Let’s take a look at Professional Rules of Conduct with respect to discrimination and harassment with an eye on emotional intelligence. First, a short historical review of relevant rules is in order.
On February 5, 2018, Resolution 302 was adopted unanimously by the American Bar Association expanding existing provisions in the Model Rules of Professional Conduct, some of which dated back to 1992, in order to “prohibit, prevent, and promptly redress” harassment and retaliation. Those new rules prohibited harassment of or retaliation against certain expanded protected classes by anyone (including third parties) connected with legal work, whether the conduct occurred in legal workplaces or elsewhere. Provisions included requirements, among others, of at least one confidential anonymous reporting method (such as a hotline); prompt, fair investigations of all complaints, with a written resolution to complainant; compensatory and corrective actions, including disciplinary measures; disclosure made to the highest level of management of any settlement amount paid; and regular and effective training programs.
Rule 8.3 and revised Rule 8.4 of the ABA’s Model Rules of Professional Conduct adopted in August 2016 had already expanded legal workplace misconduct to include harassment and discrimination and lawyers’ failure to report any such misconduct. Now Rule 8.4 (g) prohibits behaving in ways “the attorney knows or should reasonably know is harassment or discrimination on the basis of race, sex, religion, national origin, ethnicity, disability, age, sexual orientation, gender identity, marital status or socioeconomic status in conduct related to the practice of law.” And Rule 8.3 requires that those who observe another lawyer’s misconduct have an obligation to “inform the appropriate professional authority.”
Only Alabama, New York and North Carolina have adopted a version of the current Model Rules 8.3 and 8.4 (g). New York adopted updated misconduct rules on June 10, 2022 which significantly tighten much older lax language and differ in some respects, some significantly, from the Models. It removes the old requirement to first exhaust remedies with respect to “unlawful discrimination.” More importantly, it newly prohibits “harassment, whether or not unlawful,” and defines harassment as including “physical contact, verbal conduct, and/or nonverbal conduct” directed at specific individuals which is derogatory or demeaning. The Model Rules contain no definition. New York’s new rules also expand the prohibition of the suspect conduct from “in the course of representing a client” to include when interacting with witnesses, coworkers, court personnel, lawyers and others, and in managing a law practice. Although not as expansive in some respects as the Model Rules, these New York rules are on the country’s leading edge.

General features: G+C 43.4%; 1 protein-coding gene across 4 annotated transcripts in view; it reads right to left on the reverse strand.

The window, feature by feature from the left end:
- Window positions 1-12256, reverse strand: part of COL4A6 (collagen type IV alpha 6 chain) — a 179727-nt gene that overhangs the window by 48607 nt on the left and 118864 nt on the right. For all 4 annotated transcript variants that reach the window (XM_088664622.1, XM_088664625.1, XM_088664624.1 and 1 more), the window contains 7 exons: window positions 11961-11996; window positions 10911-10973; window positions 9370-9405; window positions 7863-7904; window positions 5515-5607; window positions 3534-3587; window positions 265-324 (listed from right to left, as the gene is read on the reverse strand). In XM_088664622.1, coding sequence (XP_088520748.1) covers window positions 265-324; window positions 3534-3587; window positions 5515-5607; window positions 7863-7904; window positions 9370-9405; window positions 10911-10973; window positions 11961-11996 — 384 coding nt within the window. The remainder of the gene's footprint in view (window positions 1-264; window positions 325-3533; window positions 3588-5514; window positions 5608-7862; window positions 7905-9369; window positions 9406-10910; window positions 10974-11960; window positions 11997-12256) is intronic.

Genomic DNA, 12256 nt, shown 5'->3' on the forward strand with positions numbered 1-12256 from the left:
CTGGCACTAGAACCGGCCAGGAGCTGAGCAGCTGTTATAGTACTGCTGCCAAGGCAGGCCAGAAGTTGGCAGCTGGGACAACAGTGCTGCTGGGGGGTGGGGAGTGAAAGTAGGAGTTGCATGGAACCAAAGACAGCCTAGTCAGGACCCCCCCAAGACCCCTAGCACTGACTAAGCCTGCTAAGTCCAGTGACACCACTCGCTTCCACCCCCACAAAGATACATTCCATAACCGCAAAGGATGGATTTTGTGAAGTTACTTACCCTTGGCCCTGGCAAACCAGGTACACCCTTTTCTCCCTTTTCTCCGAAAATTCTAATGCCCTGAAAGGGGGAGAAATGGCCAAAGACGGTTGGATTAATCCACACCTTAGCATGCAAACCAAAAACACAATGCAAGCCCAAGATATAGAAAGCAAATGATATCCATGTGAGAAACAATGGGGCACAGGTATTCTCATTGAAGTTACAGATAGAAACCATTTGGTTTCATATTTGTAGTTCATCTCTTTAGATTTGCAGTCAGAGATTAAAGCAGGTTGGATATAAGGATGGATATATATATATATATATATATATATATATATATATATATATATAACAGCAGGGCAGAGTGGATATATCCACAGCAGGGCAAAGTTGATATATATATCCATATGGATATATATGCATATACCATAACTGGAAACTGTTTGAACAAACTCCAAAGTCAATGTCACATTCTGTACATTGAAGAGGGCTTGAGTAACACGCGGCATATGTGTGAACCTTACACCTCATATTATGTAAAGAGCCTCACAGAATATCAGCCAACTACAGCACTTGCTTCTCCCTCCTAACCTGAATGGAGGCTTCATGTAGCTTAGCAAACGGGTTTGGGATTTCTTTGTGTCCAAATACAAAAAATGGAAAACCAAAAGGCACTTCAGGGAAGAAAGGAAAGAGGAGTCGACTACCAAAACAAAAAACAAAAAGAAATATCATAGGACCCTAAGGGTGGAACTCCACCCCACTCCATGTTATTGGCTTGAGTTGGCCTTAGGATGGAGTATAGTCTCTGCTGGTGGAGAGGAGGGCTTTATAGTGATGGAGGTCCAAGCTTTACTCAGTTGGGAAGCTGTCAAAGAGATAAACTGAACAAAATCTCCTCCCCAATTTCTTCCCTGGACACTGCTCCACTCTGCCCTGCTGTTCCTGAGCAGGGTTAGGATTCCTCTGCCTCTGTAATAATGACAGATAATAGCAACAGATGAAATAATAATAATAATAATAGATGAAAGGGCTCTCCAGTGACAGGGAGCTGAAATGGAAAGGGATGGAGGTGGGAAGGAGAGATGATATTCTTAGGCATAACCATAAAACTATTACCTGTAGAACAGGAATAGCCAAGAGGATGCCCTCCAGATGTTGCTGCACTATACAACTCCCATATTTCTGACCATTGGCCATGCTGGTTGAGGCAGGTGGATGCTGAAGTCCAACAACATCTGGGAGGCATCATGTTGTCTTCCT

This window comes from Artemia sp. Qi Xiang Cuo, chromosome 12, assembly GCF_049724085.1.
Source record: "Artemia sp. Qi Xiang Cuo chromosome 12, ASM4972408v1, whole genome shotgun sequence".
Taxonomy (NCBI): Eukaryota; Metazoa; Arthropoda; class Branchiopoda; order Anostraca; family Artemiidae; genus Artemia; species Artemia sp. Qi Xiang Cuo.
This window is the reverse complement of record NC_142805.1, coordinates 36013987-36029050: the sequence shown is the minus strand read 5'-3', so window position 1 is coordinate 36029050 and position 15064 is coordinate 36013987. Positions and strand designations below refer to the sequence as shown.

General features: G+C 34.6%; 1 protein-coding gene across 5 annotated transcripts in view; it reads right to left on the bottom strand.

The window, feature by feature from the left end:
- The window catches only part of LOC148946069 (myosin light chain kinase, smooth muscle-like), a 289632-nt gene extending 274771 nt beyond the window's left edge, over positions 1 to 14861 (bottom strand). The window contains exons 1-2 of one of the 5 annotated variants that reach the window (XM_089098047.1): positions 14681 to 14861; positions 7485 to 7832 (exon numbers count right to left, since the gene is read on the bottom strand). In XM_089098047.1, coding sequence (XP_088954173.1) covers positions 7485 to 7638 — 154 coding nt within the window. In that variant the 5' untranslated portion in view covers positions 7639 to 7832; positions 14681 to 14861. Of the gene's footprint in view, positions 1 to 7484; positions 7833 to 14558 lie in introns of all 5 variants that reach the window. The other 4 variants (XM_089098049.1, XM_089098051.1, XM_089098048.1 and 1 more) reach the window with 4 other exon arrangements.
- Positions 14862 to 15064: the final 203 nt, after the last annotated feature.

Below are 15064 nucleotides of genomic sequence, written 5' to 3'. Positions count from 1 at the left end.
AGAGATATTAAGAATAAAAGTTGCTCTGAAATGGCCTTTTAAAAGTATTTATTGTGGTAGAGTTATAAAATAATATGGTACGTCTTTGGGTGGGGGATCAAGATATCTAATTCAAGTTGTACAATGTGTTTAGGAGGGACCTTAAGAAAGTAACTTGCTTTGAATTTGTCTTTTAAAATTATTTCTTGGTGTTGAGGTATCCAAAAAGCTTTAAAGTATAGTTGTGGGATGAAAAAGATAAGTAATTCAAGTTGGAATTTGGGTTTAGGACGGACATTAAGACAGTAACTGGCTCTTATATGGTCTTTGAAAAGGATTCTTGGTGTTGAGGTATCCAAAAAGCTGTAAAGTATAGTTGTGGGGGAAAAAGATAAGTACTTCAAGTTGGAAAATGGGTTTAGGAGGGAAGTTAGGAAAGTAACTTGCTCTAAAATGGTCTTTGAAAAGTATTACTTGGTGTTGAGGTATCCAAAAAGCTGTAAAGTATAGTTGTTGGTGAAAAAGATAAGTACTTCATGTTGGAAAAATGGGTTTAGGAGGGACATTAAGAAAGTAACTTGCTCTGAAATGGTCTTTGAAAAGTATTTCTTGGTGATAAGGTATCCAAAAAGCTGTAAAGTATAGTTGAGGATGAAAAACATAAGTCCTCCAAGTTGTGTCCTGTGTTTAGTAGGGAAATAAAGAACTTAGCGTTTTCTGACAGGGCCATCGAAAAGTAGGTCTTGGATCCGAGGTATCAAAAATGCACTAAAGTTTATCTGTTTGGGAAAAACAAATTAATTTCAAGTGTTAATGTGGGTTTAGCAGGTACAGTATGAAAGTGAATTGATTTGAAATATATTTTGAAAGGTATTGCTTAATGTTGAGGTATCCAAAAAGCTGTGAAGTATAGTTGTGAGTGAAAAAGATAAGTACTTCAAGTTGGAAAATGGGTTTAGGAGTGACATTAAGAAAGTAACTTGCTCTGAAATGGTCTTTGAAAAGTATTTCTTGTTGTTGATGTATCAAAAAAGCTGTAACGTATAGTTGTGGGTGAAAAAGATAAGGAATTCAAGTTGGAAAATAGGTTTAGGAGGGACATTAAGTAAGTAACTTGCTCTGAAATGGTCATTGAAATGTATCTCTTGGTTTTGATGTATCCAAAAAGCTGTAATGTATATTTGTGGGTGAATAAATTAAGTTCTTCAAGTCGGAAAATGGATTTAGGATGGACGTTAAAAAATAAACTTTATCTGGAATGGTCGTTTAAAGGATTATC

Even though no jurisdictions have adopted these Model Rules in totality, the ABA is the “national voice of the legal profession,” and their rules may operate as a standard of the profession similarly to how American Medical Association guidelines have been used in malpractice cases. Thus, legal practices that don’t meet the Model Rules’ minimum requirements, even though compliant with state requirements, may still be vulnerable in harassment lawsuits, particularly under tort causes of action.
The issue around emotional intelligence lies in the new New York Rules of Conduct definition of harassment. The prohibited conduct is that which the lawyer knows or reasonably should know is discrimination or harassment, as defined to include verbal and nonverbal conduct.
Repeated studies of lawyers confirm that the EI skill they are most deficient in, a deficiency that is widespread in the profession, is recognizing emotional cues–their own and others’. Those cues are both verbal and non-verbal, including facial expressions, body language, intonation and pace.
There are numerous examples of lawyers, male and female, who have misgauged both how their verbal and non-verbal behavior comes off and the reaction they are getting to that conduct. They have misread the cues both being sent and being sent back. So rather than understanding when there is disinterest, objection or even disgust at their conduct, they may misread that reaction as “playing hard to get,” conspiratorial teasing, or even flirting.
Make no mistake: there is absolutely no excuse for indefensible behavior. But it is likely that in some, if not many, cases, the “intent” to harass, although not an explicit requirement in the definition of harassment, may not be present where the people involved cannot read social signs. Nor can we honestly revert to the “reasonable lawyer” standard since lawyers in general are not generally “reasonable” on this score. There’s also a question as to how effective it is to charge lawyers with reporting their colleagues’ misconduct to superiors (as is in the ABA Model Rules) who may also have limited ability to read cues.
Do we forgive and forget? Not at all. What this aspect of lawyer personalities highlights in just this one arena of law is the need, indeed the necessity, of hiring, training and promoting lawyers who are emotionally intelligent in order to raise the level of conduct and lower the risks of disciplinary action and liability coming out of our workplaces.